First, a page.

31. Dawn: I agree with the criticisms that you're offering. One of the things I was trying to get across in the article is that there is not enough education about CC and that is an element of that. I also agree that companies that are using CC, such as Flickr are doing so without adequately explaining what is going on. I have to give some light praise to Blip.tv though, I was just on their site today and their CC integration is much more robust with some clearly worded warnings. As far as being blasted as "selfish" I would take a stand against anyone who said that. I've always felt that these are personal and business decisions we all must make and that they should be respected, no matter what. I disagree with anyone who says otherwise. Are CC licenses being used to exploit artists? Almost certainly. I've talked before about people who abuse the spirit of CC. However, that is going to be an issue with any copyright license and is not unique to CC. Open source, public domain and other copy left licensing schemes have similar vultures.Do some people who can afford to pay for a work use CC? Of course. It would be very difficult to write a license so that only the poor could use the work for free and that would be against the spirit of CC. Though Steve the Executive certainly can use the commons and probably does, I've found that the most common users of my work are college students, teachers and every day people. However, anyone who is upset that Steve the Executive used his CC work clearly did not think through what using a CC license meant. This goes back to the education problems I mentioned above.As far as the Fox case you're referring to goes, I never said big companies were perfect. Mistakes happen, including embarrassing one. If you want to add the Virgin Mobile case or even the Christopher Knight debacle you could as they are major IP flubs as well, the former even involving CC. Big companies, however, have more to lose and legal teams to help them not lose it. Compare the mistakes of a big company to the mistakes of Joe user and there's a huge difference most of the time.The problems regarding the education in graphic design shops and courses, once again, I agree. I speak with attorneys regularly and they voice this concern as well. One even did an audit of a graphic design shop and found that 100% of the work from one employee was infringing. There is a strong need for better copyright education. You will receive no argument from me and much of what I'm doing here is an attempt to help with that.All in all, I agree both with the ideals of CC and that it is flawed. However, I think the flaws can be fixed if the organization is willing to dedicate to addressing them.Brian: You are right that I agree that CC is flawed and can be improved and you are also correct that much of the infringement is regardless of CC. I saw no change in my infringement rates when I made the switch and don't think it's made an impact one way or another in the amount of plagiarism I deal with.I can't say I wholeheartedly agree with your statement about the ability to compete with free though. The reason is two fold. First, I know many great artists that don't demand compensation. Second is that people will take lower quality to get something that is free. I think there are ways to compete with free, and know many artists that do, but I'd be a fool to say that it has no impact.Dawn (2): On that note, I think many of the issues you refer to don't have their roots in CC, but rather, that the misuse of CC is a symptom of a larger issue. There's a lot of misunderstanding about copyright law and that disease has impacted CC very directly. I don't know if CC has made this worse or better, it is hard to tell, but these problems existed long before CC was ever around, something my own experience shows very well.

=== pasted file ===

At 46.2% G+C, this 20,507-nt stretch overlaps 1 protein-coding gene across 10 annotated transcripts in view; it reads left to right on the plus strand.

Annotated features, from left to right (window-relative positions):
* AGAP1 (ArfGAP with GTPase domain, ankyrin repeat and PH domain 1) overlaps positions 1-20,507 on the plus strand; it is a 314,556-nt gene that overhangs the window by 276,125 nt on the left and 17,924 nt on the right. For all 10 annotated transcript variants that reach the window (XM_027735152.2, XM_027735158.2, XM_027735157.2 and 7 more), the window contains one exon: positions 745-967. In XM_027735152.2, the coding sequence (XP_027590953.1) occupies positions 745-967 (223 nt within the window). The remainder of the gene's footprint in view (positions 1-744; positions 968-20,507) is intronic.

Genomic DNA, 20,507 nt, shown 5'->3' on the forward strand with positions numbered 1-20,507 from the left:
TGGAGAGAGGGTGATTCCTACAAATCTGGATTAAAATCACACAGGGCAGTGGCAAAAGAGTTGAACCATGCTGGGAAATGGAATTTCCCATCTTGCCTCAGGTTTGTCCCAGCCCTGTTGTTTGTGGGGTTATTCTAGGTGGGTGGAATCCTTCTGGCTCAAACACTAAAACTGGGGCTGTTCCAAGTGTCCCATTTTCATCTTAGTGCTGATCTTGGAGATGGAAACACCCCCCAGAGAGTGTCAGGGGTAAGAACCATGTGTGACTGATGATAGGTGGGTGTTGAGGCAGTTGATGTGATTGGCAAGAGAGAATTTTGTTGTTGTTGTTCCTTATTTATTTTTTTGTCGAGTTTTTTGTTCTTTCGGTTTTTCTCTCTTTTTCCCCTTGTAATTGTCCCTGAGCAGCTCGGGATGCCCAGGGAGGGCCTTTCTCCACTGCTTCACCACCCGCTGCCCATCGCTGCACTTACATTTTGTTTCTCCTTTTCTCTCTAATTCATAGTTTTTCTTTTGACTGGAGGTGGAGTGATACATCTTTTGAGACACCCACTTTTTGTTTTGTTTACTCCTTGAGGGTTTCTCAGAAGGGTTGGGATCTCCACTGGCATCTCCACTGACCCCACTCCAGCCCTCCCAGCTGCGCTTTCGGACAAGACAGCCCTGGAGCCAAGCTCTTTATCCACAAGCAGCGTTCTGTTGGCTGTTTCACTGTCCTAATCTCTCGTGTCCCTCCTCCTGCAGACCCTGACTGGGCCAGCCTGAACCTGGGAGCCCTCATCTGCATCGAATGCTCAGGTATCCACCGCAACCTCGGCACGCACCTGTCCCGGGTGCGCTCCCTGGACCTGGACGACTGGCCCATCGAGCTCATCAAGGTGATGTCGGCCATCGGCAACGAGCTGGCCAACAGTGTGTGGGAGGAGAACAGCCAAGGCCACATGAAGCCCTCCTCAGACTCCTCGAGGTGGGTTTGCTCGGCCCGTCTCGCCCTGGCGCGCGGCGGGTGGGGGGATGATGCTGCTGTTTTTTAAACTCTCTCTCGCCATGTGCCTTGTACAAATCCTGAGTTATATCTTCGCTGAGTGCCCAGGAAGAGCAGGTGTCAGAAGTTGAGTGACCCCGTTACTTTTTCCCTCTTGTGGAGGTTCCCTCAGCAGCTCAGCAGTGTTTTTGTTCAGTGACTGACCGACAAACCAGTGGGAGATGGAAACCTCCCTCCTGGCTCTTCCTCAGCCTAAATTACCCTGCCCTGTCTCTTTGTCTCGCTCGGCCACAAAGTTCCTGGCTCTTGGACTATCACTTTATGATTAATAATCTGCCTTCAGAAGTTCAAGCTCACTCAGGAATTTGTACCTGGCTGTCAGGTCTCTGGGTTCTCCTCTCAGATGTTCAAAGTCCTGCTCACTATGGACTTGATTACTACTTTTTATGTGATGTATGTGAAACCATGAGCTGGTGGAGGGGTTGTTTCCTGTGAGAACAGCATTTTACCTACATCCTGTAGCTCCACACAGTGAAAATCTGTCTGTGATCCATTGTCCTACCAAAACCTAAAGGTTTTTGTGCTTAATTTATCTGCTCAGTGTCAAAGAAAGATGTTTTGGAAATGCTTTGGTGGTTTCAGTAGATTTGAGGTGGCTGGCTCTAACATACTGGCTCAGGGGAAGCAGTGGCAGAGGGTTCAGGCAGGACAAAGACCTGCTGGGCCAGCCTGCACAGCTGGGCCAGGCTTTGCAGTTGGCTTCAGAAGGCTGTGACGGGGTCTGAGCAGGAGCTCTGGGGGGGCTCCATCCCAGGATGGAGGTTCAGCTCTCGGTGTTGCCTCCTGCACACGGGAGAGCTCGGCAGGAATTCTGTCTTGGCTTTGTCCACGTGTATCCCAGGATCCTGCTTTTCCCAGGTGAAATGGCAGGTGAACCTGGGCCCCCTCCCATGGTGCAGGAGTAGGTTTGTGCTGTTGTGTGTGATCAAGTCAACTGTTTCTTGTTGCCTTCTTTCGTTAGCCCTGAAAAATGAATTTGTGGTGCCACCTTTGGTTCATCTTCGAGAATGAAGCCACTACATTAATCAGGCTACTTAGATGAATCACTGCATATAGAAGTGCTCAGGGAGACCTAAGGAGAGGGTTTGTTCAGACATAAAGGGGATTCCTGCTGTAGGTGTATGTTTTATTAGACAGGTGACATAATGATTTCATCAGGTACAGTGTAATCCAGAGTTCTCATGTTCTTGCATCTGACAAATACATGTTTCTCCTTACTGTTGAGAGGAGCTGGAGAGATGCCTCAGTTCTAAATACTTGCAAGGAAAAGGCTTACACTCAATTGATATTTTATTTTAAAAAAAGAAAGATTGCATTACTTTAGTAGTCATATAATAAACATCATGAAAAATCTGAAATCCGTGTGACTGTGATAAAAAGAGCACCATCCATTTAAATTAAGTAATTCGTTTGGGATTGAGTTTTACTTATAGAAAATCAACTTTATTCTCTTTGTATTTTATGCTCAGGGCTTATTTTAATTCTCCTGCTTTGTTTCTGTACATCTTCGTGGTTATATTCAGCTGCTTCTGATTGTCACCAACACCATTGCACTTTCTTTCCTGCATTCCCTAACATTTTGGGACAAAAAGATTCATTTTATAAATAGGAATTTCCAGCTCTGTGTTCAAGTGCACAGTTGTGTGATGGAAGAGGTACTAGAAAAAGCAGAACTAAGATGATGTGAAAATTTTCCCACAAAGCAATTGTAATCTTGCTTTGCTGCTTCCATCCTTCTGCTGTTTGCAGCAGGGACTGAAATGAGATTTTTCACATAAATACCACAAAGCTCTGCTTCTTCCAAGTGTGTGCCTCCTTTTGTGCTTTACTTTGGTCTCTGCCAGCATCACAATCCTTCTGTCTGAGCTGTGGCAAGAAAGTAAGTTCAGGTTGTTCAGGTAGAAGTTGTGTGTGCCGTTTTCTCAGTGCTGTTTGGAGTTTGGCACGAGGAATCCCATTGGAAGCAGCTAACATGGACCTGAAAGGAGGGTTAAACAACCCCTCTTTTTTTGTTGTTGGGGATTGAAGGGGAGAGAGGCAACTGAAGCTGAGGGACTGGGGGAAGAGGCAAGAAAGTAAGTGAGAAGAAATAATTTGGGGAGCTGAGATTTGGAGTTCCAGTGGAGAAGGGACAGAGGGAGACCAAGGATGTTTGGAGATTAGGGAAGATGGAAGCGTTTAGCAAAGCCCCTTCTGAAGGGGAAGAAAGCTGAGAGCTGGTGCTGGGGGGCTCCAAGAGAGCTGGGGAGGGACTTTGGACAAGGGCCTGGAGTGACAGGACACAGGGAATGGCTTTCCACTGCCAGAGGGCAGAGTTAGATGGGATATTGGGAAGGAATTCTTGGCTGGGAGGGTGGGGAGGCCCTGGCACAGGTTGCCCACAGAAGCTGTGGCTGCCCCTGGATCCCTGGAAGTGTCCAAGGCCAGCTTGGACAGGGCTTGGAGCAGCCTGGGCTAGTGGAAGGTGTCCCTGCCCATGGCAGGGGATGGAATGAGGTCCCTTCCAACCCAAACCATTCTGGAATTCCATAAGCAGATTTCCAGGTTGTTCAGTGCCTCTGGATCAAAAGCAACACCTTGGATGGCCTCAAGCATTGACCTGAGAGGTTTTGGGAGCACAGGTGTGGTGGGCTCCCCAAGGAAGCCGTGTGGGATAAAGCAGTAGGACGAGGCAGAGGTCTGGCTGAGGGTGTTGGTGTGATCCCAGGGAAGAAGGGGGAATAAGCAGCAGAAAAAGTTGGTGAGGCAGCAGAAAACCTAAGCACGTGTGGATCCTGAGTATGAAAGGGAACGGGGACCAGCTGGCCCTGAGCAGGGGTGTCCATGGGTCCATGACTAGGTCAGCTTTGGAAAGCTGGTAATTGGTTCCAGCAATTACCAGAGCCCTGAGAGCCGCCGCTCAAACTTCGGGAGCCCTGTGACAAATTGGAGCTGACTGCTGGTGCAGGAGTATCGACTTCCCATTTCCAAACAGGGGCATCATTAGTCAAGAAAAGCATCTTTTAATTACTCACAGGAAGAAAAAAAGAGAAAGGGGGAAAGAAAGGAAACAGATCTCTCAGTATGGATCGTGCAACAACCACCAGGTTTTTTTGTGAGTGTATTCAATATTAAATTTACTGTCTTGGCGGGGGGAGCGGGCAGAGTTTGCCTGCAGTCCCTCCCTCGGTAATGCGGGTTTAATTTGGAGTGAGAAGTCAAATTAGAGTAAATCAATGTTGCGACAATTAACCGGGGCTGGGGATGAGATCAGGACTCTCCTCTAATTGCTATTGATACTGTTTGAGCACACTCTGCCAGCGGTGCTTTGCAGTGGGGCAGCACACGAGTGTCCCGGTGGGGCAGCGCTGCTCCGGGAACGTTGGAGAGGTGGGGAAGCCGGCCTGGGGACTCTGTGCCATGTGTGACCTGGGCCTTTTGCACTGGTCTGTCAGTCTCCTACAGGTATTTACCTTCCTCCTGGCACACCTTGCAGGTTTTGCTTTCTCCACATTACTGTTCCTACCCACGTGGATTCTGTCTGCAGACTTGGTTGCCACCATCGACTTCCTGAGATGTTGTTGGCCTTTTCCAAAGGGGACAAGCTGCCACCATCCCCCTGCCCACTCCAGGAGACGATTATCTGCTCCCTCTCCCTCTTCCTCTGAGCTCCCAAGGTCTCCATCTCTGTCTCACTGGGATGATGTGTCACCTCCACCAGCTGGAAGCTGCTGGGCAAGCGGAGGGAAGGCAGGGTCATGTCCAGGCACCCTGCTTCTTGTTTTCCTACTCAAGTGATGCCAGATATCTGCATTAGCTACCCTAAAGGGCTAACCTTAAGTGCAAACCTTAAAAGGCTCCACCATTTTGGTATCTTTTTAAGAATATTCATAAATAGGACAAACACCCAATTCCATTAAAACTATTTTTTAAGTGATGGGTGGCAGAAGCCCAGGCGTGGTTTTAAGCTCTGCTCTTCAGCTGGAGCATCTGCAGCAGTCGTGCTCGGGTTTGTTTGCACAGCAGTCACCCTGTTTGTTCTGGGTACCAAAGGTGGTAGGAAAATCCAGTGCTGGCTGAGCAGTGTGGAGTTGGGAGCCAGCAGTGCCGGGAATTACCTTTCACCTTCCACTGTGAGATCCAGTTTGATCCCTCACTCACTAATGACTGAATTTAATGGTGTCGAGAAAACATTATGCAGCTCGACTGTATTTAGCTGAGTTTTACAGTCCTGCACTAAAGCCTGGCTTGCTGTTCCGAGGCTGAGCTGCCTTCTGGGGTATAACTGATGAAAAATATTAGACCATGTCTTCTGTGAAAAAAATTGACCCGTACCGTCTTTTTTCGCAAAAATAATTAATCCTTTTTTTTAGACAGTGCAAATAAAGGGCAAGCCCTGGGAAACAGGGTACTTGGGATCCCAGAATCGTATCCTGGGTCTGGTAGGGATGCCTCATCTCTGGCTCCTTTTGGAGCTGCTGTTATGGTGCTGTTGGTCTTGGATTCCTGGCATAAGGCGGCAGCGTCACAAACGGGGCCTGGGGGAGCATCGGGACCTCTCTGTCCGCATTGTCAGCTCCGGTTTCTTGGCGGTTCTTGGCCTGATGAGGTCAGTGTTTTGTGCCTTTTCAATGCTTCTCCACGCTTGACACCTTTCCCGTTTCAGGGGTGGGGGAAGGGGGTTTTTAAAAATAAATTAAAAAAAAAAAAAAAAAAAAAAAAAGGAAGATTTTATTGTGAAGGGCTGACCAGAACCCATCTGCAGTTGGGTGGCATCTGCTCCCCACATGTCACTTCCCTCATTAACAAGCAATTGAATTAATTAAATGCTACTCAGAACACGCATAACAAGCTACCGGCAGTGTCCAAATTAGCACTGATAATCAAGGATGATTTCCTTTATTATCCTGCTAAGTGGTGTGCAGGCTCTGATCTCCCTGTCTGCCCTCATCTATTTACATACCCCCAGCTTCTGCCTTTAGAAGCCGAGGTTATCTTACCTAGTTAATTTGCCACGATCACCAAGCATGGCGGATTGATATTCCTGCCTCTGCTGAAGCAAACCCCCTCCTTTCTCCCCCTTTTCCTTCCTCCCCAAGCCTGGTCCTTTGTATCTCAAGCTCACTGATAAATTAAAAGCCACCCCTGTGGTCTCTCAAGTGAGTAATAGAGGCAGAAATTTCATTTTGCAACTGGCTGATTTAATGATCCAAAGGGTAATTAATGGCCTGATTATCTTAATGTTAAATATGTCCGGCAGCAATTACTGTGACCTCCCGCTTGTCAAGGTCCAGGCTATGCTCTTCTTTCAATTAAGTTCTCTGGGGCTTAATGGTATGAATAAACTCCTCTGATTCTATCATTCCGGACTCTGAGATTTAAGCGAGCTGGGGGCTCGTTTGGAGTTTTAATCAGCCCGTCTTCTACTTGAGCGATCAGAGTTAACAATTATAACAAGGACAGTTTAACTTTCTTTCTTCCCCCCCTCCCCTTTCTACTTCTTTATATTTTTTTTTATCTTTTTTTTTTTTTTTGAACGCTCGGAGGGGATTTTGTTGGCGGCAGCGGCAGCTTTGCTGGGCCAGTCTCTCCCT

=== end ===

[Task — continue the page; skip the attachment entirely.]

32. Dawn says:

    I think to a certain extent the problems do lie in the CC itself as well as in bad education.